Season the meat and vegetable mixture with salt and pepper. Push to the side of the pan in a heap. Turn heat down to low.
Top the meat and vegetable mixture with the cheese of your choice; let it get all gooey- melty.
Slice open the baguette and place it in the center of the pan, where it will soak up the juices and get warm and soggy.
Take out the baguette, cut into four equal pieces, and fill with the Philly mixture. Thats it.

Variations: I did not use bell peppers or garlic. I liked it with the brie and some potato chips right on the sandwich, and just a few chopped peppers. I also tried it with a chopped cherry pepper mix called hoagie topping. Hot or sweet peppers, or pickles, would also be good.

Id even recommend tempting your favorite vegetarian with a veggie-steak product instead of the ribeye but I wouldnt try making this sandwich for vegans. It is a cheesesteak, after all. After all my experimenting, I concluded that you cant really go wrong all the combinations were good.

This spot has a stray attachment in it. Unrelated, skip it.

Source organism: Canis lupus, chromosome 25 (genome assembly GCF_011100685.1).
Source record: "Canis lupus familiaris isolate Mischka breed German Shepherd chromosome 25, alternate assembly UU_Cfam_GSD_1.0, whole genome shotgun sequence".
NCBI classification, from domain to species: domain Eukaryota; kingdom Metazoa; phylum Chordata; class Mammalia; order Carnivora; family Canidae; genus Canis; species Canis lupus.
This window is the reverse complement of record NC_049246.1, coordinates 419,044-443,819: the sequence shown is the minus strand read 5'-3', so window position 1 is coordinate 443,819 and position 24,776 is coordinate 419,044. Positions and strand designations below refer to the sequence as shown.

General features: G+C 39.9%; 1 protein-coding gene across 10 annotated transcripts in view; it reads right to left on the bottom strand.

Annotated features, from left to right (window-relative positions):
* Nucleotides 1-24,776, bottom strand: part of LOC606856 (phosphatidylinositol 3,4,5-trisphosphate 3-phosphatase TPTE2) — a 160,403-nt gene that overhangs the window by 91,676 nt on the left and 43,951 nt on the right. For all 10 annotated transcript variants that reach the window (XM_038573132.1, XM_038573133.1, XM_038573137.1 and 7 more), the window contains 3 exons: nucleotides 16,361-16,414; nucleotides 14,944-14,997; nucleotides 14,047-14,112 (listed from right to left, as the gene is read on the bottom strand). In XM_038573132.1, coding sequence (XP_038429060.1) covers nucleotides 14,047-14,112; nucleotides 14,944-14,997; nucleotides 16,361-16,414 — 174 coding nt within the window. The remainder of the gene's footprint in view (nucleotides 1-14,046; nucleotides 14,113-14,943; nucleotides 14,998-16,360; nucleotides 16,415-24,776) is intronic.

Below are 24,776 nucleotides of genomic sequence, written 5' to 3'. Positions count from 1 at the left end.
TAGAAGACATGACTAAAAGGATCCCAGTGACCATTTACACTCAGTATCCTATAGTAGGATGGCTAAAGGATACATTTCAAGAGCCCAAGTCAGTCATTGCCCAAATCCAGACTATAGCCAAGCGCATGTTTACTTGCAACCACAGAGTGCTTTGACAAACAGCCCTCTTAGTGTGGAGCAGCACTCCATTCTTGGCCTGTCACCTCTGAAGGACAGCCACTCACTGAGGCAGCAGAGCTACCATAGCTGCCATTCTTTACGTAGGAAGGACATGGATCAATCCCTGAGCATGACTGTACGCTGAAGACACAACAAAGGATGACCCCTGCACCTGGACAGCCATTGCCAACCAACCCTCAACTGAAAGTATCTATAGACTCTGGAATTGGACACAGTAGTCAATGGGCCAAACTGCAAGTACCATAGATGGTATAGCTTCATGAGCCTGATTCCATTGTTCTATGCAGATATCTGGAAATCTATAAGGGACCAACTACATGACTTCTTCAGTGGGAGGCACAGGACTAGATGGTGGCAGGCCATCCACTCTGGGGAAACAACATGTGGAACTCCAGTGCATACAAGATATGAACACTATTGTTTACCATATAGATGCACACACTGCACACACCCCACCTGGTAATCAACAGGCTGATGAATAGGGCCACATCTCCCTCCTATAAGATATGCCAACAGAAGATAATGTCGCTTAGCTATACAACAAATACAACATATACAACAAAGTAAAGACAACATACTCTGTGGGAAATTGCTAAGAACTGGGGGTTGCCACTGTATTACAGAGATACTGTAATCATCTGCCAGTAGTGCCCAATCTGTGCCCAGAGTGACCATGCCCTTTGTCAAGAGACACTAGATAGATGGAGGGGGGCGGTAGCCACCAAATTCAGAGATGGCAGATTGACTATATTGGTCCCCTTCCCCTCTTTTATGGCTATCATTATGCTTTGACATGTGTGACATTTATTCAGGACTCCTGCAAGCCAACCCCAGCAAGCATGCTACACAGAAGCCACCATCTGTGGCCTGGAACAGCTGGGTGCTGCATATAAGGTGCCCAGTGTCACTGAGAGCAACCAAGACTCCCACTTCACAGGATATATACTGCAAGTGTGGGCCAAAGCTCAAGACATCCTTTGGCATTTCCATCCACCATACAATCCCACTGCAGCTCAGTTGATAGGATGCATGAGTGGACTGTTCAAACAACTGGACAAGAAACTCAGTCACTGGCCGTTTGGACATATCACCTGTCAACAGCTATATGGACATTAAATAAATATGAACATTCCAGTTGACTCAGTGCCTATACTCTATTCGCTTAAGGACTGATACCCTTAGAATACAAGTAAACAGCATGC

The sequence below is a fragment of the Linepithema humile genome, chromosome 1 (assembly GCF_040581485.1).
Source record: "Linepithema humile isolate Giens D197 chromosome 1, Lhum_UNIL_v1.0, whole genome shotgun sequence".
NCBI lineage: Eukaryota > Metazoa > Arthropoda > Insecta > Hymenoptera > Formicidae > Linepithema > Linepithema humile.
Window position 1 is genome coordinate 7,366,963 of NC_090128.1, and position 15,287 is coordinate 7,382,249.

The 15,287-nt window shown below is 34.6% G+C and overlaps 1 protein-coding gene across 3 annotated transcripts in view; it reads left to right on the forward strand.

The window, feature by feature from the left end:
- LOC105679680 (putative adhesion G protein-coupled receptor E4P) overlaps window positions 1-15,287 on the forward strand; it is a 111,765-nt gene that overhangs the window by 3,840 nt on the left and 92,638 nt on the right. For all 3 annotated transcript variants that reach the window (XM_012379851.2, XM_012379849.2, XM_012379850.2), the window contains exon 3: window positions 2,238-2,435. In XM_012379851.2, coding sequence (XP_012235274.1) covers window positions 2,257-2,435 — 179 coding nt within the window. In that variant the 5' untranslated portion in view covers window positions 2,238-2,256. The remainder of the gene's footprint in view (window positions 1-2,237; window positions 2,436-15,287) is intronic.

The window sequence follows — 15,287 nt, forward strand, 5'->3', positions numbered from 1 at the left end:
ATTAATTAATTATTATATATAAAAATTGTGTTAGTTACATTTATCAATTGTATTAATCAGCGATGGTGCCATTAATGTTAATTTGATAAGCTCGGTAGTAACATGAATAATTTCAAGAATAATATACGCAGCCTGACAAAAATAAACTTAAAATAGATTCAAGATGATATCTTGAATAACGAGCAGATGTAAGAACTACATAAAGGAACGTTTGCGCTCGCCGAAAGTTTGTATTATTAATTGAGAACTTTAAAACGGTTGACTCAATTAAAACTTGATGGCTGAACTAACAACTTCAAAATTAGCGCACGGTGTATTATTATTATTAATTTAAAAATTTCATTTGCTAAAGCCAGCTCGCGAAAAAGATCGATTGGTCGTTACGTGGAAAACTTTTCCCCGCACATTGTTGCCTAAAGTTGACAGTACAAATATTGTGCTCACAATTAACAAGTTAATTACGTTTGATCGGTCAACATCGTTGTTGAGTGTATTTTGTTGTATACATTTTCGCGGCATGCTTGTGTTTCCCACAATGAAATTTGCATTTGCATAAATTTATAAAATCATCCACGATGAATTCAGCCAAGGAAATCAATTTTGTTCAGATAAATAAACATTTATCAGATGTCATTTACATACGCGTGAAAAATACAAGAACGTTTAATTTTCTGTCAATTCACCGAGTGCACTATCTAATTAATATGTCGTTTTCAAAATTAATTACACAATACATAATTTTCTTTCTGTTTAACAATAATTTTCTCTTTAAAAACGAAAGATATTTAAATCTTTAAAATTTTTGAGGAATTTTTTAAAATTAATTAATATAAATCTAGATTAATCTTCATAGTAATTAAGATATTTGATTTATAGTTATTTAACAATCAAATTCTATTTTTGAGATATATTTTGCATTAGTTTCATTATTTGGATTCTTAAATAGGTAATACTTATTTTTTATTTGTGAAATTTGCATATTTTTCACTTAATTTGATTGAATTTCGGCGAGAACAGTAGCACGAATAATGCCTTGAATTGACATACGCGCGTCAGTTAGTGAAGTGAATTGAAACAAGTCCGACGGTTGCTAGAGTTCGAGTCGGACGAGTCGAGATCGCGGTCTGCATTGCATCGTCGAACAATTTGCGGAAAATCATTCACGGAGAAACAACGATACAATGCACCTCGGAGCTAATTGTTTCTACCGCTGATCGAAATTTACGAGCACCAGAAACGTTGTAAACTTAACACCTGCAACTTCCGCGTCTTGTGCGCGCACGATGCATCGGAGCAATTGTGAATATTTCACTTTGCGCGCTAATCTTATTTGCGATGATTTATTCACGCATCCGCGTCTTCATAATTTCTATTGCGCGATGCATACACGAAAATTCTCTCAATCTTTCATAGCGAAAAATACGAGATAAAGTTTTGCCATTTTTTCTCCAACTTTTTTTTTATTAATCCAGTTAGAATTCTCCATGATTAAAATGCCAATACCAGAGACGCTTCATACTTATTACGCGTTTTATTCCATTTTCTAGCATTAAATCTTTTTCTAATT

I just couldnt bring myself to buy Cheese Whiz, however thus the brie.

Objection as to form, I know.


Nick Roumel is a principal with Nacht, Roumel, Salvatore, Blanchard, and Walker PC, a litigation firm in Ann Arbor specializing in employment litigation. He also has many years of varied restaurant and catering experience, has taught Greek cooking classes, and writes a food/restaurant column for Current magazine in Ann Arbor.

Posted: February 12, 2012 - 0 comment(s) [ Comment ] - 0 trackback(s) [ Trackback ]
Category: Food Court

When youre out to eat, what do you order? Whatever you want.

What if its your first date? What if its Valentines Day? You cant order what you want. Oh, no. Its not that simple.

Youve got to look good while eating it. That rules out pasta, nachos, chicken wings, asparagus, and crab Rangoon. 

Or anything that requires a bib I dont care how much you love that lobster.

(Then again, Jennifer Beals comes to mind, eating lobster in Flashdance. Still, unless youre her, sorry NO LOBSTER!)

How about something that is low maintenance on the plate? Yeah, a piece of fish! That means you can eat it with a fork, no knife, and it wont drip.